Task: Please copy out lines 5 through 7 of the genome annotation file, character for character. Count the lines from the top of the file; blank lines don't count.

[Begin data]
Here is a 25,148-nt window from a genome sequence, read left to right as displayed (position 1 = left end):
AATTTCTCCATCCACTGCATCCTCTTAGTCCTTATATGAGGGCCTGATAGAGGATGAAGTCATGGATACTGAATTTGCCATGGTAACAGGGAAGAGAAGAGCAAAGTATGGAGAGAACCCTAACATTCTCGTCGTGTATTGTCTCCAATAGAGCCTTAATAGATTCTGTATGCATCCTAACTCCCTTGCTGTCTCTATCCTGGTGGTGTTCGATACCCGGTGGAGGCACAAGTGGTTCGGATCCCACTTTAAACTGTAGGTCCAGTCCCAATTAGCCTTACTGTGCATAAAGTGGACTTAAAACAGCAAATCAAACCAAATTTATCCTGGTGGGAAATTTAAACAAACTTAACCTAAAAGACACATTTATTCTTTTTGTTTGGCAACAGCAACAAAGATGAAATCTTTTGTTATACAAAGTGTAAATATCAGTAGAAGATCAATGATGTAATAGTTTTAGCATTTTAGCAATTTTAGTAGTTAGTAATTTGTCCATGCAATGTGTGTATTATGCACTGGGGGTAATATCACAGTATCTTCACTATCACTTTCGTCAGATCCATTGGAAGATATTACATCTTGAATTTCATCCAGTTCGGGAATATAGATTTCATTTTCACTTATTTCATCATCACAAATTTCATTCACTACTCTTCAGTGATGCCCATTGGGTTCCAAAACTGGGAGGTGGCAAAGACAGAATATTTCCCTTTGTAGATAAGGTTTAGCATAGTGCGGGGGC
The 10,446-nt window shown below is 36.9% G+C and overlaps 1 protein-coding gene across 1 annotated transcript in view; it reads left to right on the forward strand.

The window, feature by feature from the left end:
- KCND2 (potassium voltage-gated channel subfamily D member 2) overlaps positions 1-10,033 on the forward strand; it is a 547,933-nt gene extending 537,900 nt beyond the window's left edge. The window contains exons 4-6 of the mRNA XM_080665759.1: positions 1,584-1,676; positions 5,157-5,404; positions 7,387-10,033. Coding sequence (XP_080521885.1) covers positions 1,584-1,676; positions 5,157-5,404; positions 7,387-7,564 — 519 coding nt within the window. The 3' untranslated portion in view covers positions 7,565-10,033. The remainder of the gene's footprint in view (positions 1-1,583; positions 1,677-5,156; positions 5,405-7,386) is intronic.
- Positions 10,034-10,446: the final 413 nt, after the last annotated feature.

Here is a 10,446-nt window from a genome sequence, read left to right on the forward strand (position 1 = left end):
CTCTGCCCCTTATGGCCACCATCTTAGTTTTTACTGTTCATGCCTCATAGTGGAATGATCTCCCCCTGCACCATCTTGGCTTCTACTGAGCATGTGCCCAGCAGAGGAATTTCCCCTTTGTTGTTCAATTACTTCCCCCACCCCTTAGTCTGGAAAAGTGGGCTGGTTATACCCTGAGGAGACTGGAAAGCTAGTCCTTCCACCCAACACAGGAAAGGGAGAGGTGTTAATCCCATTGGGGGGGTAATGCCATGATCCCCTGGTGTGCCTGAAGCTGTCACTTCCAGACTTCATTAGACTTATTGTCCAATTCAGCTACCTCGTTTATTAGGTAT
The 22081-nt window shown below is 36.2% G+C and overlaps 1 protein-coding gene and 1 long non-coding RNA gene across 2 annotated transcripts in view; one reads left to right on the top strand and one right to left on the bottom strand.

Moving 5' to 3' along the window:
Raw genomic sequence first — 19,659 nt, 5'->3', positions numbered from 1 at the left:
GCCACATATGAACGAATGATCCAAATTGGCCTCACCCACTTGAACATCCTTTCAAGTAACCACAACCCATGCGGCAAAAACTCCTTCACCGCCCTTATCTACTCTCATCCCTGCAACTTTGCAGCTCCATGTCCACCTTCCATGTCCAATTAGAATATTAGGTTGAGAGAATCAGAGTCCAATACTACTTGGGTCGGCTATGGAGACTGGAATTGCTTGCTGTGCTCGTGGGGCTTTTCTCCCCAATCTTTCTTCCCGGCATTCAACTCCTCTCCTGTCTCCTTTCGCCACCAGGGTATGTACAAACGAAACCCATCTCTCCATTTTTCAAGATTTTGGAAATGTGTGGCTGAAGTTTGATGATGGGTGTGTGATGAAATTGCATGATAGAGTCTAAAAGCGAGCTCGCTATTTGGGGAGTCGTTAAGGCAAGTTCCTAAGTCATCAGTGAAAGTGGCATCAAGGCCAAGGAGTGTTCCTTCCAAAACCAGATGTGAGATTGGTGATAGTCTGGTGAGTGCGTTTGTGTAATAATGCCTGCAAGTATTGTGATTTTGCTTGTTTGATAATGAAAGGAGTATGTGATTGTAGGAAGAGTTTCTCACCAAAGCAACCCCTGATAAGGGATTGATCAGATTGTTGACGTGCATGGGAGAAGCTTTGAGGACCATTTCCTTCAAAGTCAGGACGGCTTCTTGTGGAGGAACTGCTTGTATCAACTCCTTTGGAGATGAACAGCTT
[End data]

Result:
- KCND2 (potassium voltage-gated channel subfamily D member 2) overlaps positions 1-10,033 on the forward strand; it is a 547,933-nt gene extending 537,900 nt beyond the window's left edge. The window contains exons 4-6 of the mRNA XM_080665759.1: positions 1,584-1,676; positions 5,157-5,404; positions 7,387-10,033. Coding sequence (XP_080521885.1) covers positions 1,584-1,676; positions 5,157-5,404; positions 7,387-7,564 — 519 coding nt within the window. The 3' untranslated portion in view covers positions 7,565-10,033. The remainder of the gene's footprint in view (positions 1-1,583; positions 1,677-5,156; positions 5,405-7,386) is intronic.
- Positions 10,034-10,446: the final 413 nt, after the last annotated feature.

Here is a 10,446-nt window from a genome sequence, read left to right on the forward strand (position 1 = left end):